The Harvard Art Museum’s pigment collection is one of the most comprehensive in the world. Edward Waldo Forbes began assembling the vast stockpile of 2,500 samples in 1927 and is now one of the most expansive grouping of pigments in the world. It’s because of the Forbes Pigment Collection that the modern conservation movement was started. Using these formulas from antiquity, art historians can compare modern and old pigments to find out if paintings are authentic or if they have been tampered with. The formulations also became of extreme importance when it was realized that some works of art deteriorate more quickly than others because of their ingredients and chemical makeup.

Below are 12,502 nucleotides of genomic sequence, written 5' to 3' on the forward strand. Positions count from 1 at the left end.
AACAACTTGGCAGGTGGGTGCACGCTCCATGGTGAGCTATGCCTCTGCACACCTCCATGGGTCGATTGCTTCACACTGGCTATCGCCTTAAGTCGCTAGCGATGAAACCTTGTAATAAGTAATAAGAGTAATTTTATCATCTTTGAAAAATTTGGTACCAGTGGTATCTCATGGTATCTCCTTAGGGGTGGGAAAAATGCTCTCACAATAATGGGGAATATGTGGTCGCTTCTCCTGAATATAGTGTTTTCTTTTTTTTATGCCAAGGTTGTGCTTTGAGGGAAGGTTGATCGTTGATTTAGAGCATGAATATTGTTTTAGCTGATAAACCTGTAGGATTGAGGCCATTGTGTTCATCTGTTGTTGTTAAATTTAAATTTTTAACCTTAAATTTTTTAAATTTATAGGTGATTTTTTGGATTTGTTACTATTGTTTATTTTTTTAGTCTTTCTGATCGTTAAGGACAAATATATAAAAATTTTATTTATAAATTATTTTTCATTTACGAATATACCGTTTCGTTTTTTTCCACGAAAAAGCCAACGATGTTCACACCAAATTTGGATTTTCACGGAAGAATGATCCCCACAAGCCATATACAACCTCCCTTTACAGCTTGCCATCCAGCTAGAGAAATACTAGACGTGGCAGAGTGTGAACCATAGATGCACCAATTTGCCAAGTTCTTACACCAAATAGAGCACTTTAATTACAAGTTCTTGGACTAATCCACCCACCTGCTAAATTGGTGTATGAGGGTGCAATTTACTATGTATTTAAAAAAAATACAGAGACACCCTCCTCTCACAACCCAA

It’s not surprising, given the age and number of the collection, that some of the formulations combine some very odd ingredients. Back when Vermeer painted the Girl With a Pearl Earring or Da Vinci painted the Mona Lisa, each color had to be mixed by hand, often using secret formulas that were passed down from artist to apprentice, and they usually included rare or unusual components. You might be astounded at how Indian Yellow is made! Check it out in the video below.